This is some thing I wish more people would realize.

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Comment by Unseen on January 28, 2013 at 9:37am

You sincerely don't understand how lack of belief differs from disbelief? You with the self-professed advanced degree in philosophy? Really?

I don't buy it, Unseen.

Sure I understand it.

Lack of belief is a wishy-washy position that doesn't qualify as atheism. Atheism is either an affirmative belief that there is no God or a disbelief based on the evidence, which means a belief that the evidence for God is simply not there. There's no such thing as a conclusion being drawn that doesn't result in a belief of some sort.

Every conclusion drawn results in a belief, or why bother?

One may lack belief without drawing a conclusion. Look at the preceding transcript and you'll see numerous examples which demonstrate this is true.

People who lack belief are people who can't claim to be atheists. They simply are on the road to drawing a conclusion, and when they do they'll believe God exists or they'll believe he doesn't.

It's not bizarre. It's not difficult to understand. It's just you, pretending to be obtuse and protesting my writing style, because you're too proud to admit you learned something.

If I'd "learned something" I would have changed my mind.

Comment by Unseen on January 28, 2013 at 12:27pm

(A)s a simple statement we can say that we believe there is no god but then it gives a religious person the argumentative space to create a false equivalency argument.

As long as we point out that the difference between us is between a belief with some basis (ours, even if our belief is based on the lack of evidence, which also results in a belief) and a baseless leap of faith, we've refuted their argument. This is better than insisting on a position which is both counterintuitive, confusing, and false that believing in no god(s) is a position one maintains but does not believe. That's no way to win an argument.

We will always feel like we lose the argument with people that don't, won't or can't use words in honest ways even though we are correct and they are not. I avoid the word just to give believers one less word trickery/word play option. I also will just make positive belief claims such as I usually trust in humans and science etc.

It's got to be more effective to actually make them aware that there are grounded beliefs and baseless beliefs. But seriously, if someone has abandoned facts and logic from the get go, there's little hope of changing their minds anyway.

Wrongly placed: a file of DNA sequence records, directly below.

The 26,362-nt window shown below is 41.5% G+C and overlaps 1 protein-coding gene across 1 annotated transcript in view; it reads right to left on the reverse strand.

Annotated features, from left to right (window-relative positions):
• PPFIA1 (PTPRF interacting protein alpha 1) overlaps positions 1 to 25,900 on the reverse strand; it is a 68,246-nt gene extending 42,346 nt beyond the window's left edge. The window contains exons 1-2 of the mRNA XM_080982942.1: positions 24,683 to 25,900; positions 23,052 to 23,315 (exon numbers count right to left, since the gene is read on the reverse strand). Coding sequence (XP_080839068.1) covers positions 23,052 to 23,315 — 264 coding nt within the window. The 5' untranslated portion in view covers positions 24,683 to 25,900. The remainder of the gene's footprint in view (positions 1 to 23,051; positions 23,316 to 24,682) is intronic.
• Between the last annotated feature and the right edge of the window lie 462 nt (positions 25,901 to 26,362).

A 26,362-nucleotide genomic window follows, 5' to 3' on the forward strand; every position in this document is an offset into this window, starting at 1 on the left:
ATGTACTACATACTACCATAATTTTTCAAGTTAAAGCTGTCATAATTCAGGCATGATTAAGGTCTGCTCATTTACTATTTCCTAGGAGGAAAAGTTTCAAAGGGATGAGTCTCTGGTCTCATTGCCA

I doubt most conversions to atheism happen as the result of an argumentative dialog. Those who become atheists will arrive at the conclusion on their own (as many of us have) without being pushed in that direction. I doubt if many of us here would claim to have switched to atheism because someone beat them in an argument.

There is the unfortunate stereotype that atheists just believe in negatives and not positives. I like focusing on positive statements since it is a better way to persuade someone else than focusing on the negation of ideas or concepts.

As long as you stress that our beliefs are not faith-held, but are the result of giving facts (or the absence of facts) due consideration, we'll be okay. We're not going to convert people who eschew logic anyway. In that regard, it may even be pointless to argue with them.

If I'm speaking with a fellow atheist I can just use words how they are meant in the dictionary sense because they will hopefully and most likely not be a jerk that has an ulterior motive (or honestly believed in simulacrum) to use words dishonestly.

Hence why I said earlier, that I avoid using the word belief with "believers" but have no problem using it with people of reason. These are just my thoughts on this matter. Take care.

Denying that we atheists believe God doesn't exist is so counterintuitive and ridiculous (look at the sophistry required to support it) that they probably take it as a confirmation that we can only maintain our view by logically standing on our heads.

Comment by Unseen on February 5, 2013 at 8:27pm

Imagine I produce an envelope and tell you God is inside it. You can believe it, disbelieve it, or reserve judgement until you open the envelope. You may hold any of the three positions, even if the envelope is never opened. If you disbelieve God is in the envelope because you don't believe God is a possible or factual being, you are an atheist by belief. If you reserve judgment, you're basically an agnostic whose mind could conceivably be changed, even if you think it's extremely unlikely the required evidence is possible and can't even imagine what it would be (probably an undeniable miracle).

Setting agnosticism aside and considering atheist, it's still 'incongruous, inaccurate, or dishonest' to both draw a conclusion and then maintain that you don't believe it.

Comment by Strega on February 5, 2013 at 9:08pm

Schrodinger's envelope.  God both exists and does not exist in the envelope... until it's opened :)

Comment by Unseen on December 13, 2014 at 11:40am

I have always thought it absurd to insist that you have concluded that God doesn't exist, but that you don't believe that conclusion. Not all beliefs are based on faith. To conclude that there is no God SHOULD result in a disbelief in God and a disbelief is just a belief stated negatively.

There isn't a dime's worth of difference between concluding that God doesn't exist and disbelieving in God.


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